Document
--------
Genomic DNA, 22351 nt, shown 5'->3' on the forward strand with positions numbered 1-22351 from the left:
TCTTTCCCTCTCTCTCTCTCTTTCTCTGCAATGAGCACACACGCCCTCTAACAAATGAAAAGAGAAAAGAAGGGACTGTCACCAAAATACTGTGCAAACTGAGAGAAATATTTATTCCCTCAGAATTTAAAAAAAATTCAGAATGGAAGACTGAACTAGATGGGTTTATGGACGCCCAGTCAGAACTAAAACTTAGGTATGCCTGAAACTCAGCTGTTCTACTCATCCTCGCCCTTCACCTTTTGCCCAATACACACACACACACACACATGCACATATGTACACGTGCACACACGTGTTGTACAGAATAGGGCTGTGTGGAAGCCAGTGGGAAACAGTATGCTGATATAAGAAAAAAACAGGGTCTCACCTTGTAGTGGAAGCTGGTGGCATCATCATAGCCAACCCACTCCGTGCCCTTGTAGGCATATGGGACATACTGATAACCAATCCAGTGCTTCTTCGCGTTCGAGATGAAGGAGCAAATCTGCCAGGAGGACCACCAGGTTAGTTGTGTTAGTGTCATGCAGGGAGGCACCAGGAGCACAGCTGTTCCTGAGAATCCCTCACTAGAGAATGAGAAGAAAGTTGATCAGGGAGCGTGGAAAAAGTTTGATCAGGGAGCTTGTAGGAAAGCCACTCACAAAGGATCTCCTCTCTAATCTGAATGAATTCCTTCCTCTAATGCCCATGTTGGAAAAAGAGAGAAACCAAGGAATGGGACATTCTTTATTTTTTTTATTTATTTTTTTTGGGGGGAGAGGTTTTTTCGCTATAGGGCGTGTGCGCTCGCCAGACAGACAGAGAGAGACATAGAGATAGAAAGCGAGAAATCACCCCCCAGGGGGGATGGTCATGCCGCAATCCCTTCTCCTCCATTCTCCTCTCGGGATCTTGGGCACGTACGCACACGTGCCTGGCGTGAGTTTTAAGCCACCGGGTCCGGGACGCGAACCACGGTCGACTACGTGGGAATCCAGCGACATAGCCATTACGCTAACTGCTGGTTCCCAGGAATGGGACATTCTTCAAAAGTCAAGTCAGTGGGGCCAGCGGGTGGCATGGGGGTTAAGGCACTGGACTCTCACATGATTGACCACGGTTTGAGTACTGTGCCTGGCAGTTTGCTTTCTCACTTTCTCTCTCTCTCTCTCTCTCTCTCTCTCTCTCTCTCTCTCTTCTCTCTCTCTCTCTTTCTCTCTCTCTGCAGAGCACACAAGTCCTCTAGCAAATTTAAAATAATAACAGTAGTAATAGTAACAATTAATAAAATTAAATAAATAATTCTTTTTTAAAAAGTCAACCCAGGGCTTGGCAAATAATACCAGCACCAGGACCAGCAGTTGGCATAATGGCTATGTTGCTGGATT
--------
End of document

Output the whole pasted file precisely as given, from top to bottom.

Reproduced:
Genomic DNA, 22351 nt, shown 5'->3' on the forward strand with positions numbered 1-22351 from the left:
TCTTTCCCTCTCTCTCTCTCTTTCTCTGCAATGAGCACACACGCCCTCTAACAAATGAAAAGAGAAAAGAAGGGACTGTCACCAAAATACTGTGCAAACTGAGAGAAATATTTATTCCCTCAGAATTTAAAAAAAATTCAGAATGGAAGACTGAACTAGATGGGTTTATGGACGCCCAGTCAGAACTAAAACTTAGGTATGCCTGAAACTCAGCTGTTCTACTCATCCTCGCCCTTCACCTTTTGCCCAATACACACACACACACACACATGCACATATGTACACGTGCACACACGTGTTGTACAGAATAGGGCTGTGTGGAAGCCAGTGGGAAACAGTATGCTGATATAAGAAAAAAACAGGGTCTCACCTTGTAGTGGAAGCTGGTGGCATCATCATAGCCAACCCACTCCGTGCCCTTGTAGGCATATGGGACATACTGATAACCAATCCAGTGCTTCTTCGCGTTCGAGATGAAGGAGCAAATCTGCCAGGAGGACCACCAGGTTAGTTGTGTTAGTGTCATGCAGGGAGGCACCAGGAGCACAGCTGTTCCTGAGAATCCCTCACTAGAGAATGAGAAGAAAGTTGATCAGGGAGCGTGGAAAAAGTTTGATCAGGGAGCTTGTAGGAAAGCCACTCACAAAGGATCTCCTCTCTAATCTGAATGAATTCCTTCCTCTAATGCCCATGTTGGAAAAAGAGAGAAACCAAGGAATGGGACATTCTTTATTTTTTTTATTTATTTTTTTTGGGGGGAGAGGTTTTTTCGCTATAGGGCGTGTGCGCTCGCCAGACAGACAGAGAGAGACATAGAGATAGAAAGCGAGAAATCACCCCCCAGGGGGGATGGTCATGCCGCAATCCCTTCTCCTCCATTCTCCTCTCGGGATCTTGGGCACGTACGCACACGTGCCTGGCGTGAGTTTTAAGCCACCGGGTCCGGGACGCGAACCACGGTCGACTACGTGGGAATCCAGCGACATAGCCATTACGCTAACTGCTGGTTCCCAGGAATGGGACATTCTTCAAAAGTCAAGTCAGTGGGGCCAGCGGGTGGCATGGGGGTTAAGGCACTGGACTCTCACATGATTGACCACGGTTTGAGTACTGTGCCTGGCAGTTTGCTTTCTCACTTTCTCTCTCTCTCTCTCTCTCTCTCTCTCTCTCTCTCTCTCTTCTCTCTCTCTCTCTTTCTCTCTCTCTGCAGAGCACACAAGTCCTCTAGCAAATTTAAAATAATAACAGTAGTAATAGTAACAATTAATAAAATTAAATAAATAATTCTTTTTTAAAAAGTCAACCCAGGGCTTGGCAAATAATACCAGCACCAGGACCAGCAGTTGGCATAATGGCTATGTTGCTGGATT